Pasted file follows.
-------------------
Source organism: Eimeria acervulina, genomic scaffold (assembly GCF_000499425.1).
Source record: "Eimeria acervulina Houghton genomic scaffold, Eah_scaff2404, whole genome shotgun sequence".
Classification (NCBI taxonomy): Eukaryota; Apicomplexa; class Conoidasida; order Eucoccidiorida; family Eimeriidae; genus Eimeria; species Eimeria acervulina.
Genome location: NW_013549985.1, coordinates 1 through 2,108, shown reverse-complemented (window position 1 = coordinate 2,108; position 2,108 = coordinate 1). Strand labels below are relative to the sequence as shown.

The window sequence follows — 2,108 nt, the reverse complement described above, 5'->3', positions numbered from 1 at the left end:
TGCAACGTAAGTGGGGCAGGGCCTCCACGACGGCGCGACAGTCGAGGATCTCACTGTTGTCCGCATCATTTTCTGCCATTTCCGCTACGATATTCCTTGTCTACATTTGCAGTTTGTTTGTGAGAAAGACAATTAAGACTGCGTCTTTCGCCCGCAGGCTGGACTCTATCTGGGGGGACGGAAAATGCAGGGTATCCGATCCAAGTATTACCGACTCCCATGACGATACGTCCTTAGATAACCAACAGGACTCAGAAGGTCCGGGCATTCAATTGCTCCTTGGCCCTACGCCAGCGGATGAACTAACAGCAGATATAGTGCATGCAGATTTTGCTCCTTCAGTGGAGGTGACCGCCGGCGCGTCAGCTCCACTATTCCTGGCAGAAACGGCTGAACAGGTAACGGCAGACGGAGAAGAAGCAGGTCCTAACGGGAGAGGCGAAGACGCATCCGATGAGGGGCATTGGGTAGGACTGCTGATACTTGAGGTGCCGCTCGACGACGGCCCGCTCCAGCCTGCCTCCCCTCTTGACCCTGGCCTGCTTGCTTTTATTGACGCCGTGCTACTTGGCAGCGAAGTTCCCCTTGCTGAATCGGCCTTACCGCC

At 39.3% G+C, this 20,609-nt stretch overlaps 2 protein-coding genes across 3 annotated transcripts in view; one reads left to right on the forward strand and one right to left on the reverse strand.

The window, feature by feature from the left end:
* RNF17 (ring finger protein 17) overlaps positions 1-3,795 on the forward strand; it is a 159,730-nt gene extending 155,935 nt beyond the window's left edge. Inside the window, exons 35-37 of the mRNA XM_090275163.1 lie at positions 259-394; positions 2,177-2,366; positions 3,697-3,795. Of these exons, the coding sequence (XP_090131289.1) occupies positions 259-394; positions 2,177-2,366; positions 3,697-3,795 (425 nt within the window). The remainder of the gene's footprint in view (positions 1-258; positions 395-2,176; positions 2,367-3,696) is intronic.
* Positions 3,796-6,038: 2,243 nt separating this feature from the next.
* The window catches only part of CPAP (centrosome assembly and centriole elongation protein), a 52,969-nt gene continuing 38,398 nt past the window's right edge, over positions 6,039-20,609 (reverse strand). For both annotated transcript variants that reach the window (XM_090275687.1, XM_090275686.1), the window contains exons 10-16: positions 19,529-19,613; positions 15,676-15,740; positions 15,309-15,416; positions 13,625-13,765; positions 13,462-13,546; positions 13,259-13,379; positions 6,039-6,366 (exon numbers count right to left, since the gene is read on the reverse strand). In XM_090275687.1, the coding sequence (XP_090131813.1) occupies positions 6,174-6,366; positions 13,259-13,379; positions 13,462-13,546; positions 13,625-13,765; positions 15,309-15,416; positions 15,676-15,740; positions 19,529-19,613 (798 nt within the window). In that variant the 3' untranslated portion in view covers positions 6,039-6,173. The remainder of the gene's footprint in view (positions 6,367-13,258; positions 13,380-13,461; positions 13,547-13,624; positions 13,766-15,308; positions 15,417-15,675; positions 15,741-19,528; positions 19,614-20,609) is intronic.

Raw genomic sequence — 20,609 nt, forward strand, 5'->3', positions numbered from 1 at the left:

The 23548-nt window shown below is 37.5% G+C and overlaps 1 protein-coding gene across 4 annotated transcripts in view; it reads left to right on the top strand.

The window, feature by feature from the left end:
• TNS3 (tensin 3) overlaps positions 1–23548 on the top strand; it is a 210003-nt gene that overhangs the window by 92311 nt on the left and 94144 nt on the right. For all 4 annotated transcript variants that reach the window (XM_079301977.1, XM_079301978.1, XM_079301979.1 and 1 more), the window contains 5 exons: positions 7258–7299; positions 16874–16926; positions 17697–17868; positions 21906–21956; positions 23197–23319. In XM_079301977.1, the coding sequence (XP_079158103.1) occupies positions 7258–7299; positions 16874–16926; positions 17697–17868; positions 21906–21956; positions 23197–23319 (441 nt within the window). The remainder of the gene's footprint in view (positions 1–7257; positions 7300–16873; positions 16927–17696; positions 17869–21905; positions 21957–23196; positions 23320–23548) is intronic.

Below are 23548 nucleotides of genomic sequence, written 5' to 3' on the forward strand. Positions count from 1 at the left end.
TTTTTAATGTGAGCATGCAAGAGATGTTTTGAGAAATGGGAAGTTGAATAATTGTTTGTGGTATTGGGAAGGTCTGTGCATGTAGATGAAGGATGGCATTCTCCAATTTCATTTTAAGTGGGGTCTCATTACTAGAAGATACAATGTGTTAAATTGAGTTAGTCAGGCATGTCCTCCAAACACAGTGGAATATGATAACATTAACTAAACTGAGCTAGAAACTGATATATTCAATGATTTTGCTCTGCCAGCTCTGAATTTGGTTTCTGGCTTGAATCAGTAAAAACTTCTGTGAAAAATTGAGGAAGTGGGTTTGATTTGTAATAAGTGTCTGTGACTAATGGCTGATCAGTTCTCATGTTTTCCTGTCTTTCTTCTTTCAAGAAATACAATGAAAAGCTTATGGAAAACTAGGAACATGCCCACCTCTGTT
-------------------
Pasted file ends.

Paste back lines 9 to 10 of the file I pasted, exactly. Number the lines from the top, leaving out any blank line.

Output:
* RNF17 (ring finger protein 17) overlaps positions 1-3,795 on the forward strand; it is a 159,730-nt gene extending 155,935 nt beyond the window's left edge. Inside the window, exons 35-37 of the mRNA XM_090275163.1 lie at positions 259-394; positions 2,177-2,366; positions 3,697-3,795. Of these exons, the coding sequence (XP_090131289.1) occupies positions 259-394; positions 2,177-2,366; positions 3,697-3,795 (425 nt within the window). The remainder of the gene's footprint in view (positions 1-258; positions 395-2,176; positions 2,367-3,696) is intronic.
* Positions 3,796-6,038: 2,243 nt separating this feature from the next.